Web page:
The Korea Herald


[Editorial] After 2 years of war

Ukraine-Russia war enters third year with no end in sight amid deepening concerns

By Korea Herald

Published : Feb. 27, 2024 - 05:29

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Two years ago, Russia launched a full-scale invasion of Ukraine, sending shock waves throughout the world. On Saturday, the war entered its third year, but there is no sign that the conflict will end any time soon.

Worse, uncertainty is only deepening as the US President Joe Biden’s $61 billion aid package is now trapped in a political fight in Washington, as Republicans continue to stall the crucial aid to Ukraine, which is struggling with a shortage of ammunition.

As the war drags on, the casualties for Ukraine and Russia keep mounting, with other ripple effects feared to affect many parts of the world, including the Korean Peninsula, as Russia has reportedly improved relations with North Korea over arms support.

On Sunday, Ukraine President Volodymyr Zelenskyy said at a press conference in Kyiv that at least 31,000 Ukrainian soldiers have been killed defending the country in the two years since Russia started its invasion.

It was the first time that Ukraine has revealed an official death toll of soldiers, while US officials said the number of dead could be much higher. Zelenskyy did not give figures for the wounded or missing, and instead claimed that Russian President Vladimir Putin’s forces are estimated to have suffered 500,000 casualties, including 180,000 soldiers killed.

Zelenskyy called on Ukraine’s allies to accelerate delivers of aid to the country, which urgently needs enough weapons, particularly long-range missiles, and ammunition to fight against Russian forces, saying that 2024 could be “decisive.”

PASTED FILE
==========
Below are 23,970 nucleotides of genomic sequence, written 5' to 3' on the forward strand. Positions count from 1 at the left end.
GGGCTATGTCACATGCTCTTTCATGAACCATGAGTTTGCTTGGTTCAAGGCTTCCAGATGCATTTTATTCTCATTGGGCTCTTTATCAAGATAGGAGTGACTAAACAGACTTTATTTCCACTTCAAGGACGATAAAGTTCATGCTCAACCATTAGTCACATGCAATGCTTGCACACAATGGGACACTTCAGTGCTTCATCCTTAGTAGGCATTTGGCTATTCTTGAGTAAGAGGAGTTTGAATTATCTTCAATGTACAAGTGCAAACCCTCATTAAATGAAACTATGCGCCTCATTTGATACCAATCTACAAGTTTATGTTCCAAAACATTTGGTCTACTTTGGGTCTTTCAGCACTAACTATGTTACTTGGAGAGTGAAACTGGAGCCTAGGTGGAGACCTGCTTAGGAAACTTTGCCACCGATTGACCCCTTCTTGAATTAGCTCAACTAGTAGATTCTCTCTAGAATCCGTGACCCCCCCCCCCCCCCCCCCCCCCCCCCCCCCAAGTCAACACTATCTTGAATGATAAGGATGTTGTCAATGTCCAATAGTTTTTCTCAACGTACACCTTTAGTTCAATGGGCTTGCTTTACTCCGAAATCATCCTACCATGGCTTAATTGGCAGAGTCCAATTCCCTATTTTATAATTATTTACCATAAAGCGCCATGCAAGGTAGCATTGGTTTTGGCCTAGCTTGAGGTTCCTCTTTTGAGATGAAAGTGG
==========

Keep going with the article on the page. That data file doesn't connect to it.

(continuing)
In the initial stage of the war, Ukraine forces fought bravely against Russia on the back of the US and Western allies. But things began to worsen from the summer last year when Ukraine’s counteroffensive lost a momentum in the face of the intensifying attacks from Russia.

After months of relentless battles, Russia took over the town of Avdiivka, demonstrating the limitation of Ukrainian troops low on ammunition. The US, which has provided over $47 billion in support to Ukraine since the war began, is trying to extend its help again with a new package. The Senate passed a foreign aid package including $61 billion for Ukraine, but it was blocked by the Republican-controlled House.

The woes with the aid package is now feared to embolden Putin, who seems to have gained more political ground at home after Alexei Navalny, Putin’s most formidable domestic opponent, died in prison.

Aside from the troubles with the US aid package, one critical factor to consider is that the international community’s attention toward Ukraine appears to be waning, partly due to other geopolitical conflicts like the war between Israel and Hamas-led Palestinian military groups.

The war in Ukraine, meanwhile, lays bare a harsh reality in which small and weak countries could face fatal risks such as the sudden invasion from bigger and more powerful countries, even though such attacks are clearly in violation of international norms and agreements. Talk about justice, peace and cooperation in the international community can sound empty and pretentious at a time when an independent country could confront a merciless invasion overnight.

What plays out in Ukraine is affecting the security of the Korean Peninsula, as well. The main concern is that Russia is expanding cooperation with North Korea. North Korea is reportedly sending conventional arms to Russia for its war in Ukraine in exchange for advanced Russian weapons technologies and other support. There are also reports that North Korea’s sanctions-laden economy is benefiting from the arms deal with Russia.

Against this backdrop, the Yoon Suk Yeol administration should strengthen its relationship with the US and its key allies in connection with the war in Ukraine, while taking steps to deal with the closer ties between Pyongyang and Moscow that threaten the security on the Korean Peninsula.